A Fed olajat és részvény ETF-eket vásárol közpénzből tőkeáttétellel

Nem, nem ment az agyamra a karantén. Nordeát olvasok, néha vad, amit írnak, de évek óta követve őket, sokszor bejön. Van, hogy 8-10 hónapra is előrébb járnak, mint a mainstream. Nagyon jó a flow és likviditás alapú megközelítésük is.

Már hónapok óta magyarázzák, hogy nagy baj lesz az olajpiacon és ilyen ábrákat közölnek.

The announced cut of 9.7m barrels a day from OPEC+ earlier this month has failed to stabilise the oil market, since the oversupply is still maybe 15-20m barrels a day. Trump has now allegedly instructed the Secretary of Energy and Secretary of the Treasury to formulate a plan which will make funds available for shale companies (read a bailout), which is a perfectly understandable move from a geopolitical standpoint but also an indirect de facto invitation to OPEC (+Russia) to not cut supply further. Why should Saudis and Russians agree to cut production substantially (of oil with a much lower marginal cost), if the US is not willing to let insolvent shale companies shut down? OPEC+++ is a tricky forum to agree in.

If we don our tinfoil hats (as we sometimes like to) it may even be that Saudi Arabia and Russia intentionally tried to kill US shale production with their “dispute”. With Trump now openly backing the shale sector, Saudi Arabia and Russia will have to prolong or even increase the price race to the bottom if they mean business. We are in other words yet to be convinced of an upcoming trough in the oil price.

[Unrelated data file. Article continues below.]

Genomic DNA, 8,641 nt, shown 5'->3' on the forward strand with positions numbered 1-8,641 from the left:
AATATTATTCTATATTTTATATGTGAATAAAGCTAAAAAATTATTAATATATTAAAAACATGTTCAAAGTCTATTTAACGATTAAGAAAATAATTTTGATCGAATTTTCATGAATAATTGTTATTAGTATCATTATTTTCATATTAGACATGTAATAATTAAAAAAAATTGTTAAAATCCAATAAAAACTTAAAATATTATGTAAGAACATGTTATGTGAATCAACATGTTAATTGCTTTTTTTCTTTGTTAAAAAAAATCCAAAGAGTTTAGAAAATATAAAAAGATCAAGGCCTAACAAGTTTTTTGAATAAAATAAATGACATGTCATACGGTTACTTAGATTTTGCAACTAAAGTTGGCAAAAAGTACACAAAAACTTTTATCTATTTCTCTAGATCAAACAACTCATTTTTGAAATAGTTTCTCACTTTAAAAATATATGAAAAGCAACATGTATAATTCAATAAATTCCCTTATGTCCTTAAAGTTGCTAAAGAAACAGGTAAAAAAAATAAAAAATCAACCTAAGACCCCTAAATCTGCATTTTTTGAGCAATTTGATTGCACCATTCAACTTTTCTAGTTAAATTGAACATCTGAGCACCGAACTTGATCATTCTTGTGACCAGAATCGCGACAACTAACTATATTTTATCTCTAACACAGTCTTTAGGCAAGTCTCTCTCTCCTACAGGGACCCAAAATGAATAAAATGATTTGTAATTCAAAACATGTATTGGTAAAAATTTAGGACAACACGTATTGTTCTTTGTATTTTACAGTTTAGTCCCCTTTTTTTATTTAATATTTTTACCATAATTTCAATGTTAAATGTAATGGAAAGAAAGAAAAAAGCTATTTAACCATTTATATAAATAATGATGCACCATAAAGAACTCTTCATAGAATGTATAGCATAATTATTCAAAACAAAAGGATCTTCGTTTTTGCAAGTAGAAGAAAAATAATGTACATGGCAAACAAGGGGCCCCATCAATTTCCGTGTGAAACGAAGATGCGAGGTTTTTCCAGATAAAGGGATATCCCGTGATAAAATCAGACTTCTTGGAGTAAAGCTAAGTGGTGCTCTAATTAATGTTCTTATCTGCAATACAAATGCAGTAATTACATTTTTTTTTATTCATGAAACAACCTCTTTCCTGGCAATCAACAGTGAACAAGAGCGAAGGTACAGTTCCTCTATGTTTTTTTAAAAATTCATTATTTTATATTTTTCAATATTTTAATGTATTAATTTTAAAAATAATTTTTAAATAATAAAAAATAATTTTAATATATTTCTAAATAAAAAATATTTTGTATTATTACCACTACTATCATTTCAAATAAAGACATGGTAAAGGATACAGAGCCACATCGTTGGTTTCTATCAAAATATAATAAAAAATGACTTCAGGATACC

Persze van, amit felkapnak az ötleteikből, akkor beválik (SOMA napok devizahatása), a fél piac ráugrik és persze már nem működik. Máskor meg egyszerűen nem működik, de szerintem jó a találati arányuk.

Egy friss Fed-előzetes és egy másik az olajról és a jövő hét dilemmáiról néhány kedvcsináló grafikonnal:

The Fed has already tapered its Treasury and Agency MBS purchases significantly. Since the open-ended QE began the daily purchases are down from $75 bn to $15 bn and from $50 bn to ~$10 bn, respectively. We expect the tapering to continue, but the daily purchases will remain at historical elevated levels until at least 1 June. At this point, a gradual and partial opening of the economy is to be expected, according to our US contacts, why we have assumed that the purchases hereafter will slow to $120 bn per month which is double the pre-corona POMO pace. This will take the SOMA account to $6.8 tn ultimo 2020.On the credit facilities, we anticipate that not only the already $2.3 tn announced amount of lending will enter the balance sheet, but also the remaining funds allocated from the CARES act. Assuming a 10:1 leverage ratio, this sums up to $4.5 tn. Hence, these will (hopefully) be paid back. Overall, we therefore expect the balance sheet to bein the ballpark of $11 tn ultimo 2020.

As only $195 bn out of the $454 bn emergency backstop lending have been used by the Fed, this opens the door for some speculation: Could the rest of the firepower be used for something else than in the credit markets? Perhaps going Japanese style and buying equities? Or even purchasing commodities? You may think it is far-fetched, but Powell actually hinted at it in a Q&A session. When he was asked directly about it, he said that “we won’t hesitate to move into other (security) areas”. Buying commodities is something which we have argued would make sense theoretically as it would improve USD liquidity and increase inflation expectations (and of course help the oil market, you’re welcome Trump). What argues against it is partly the technical/logistical mess, partly the ethics behind the Fed underpinning the oil market. The same arguments can to a large extent be used for buying stocks.

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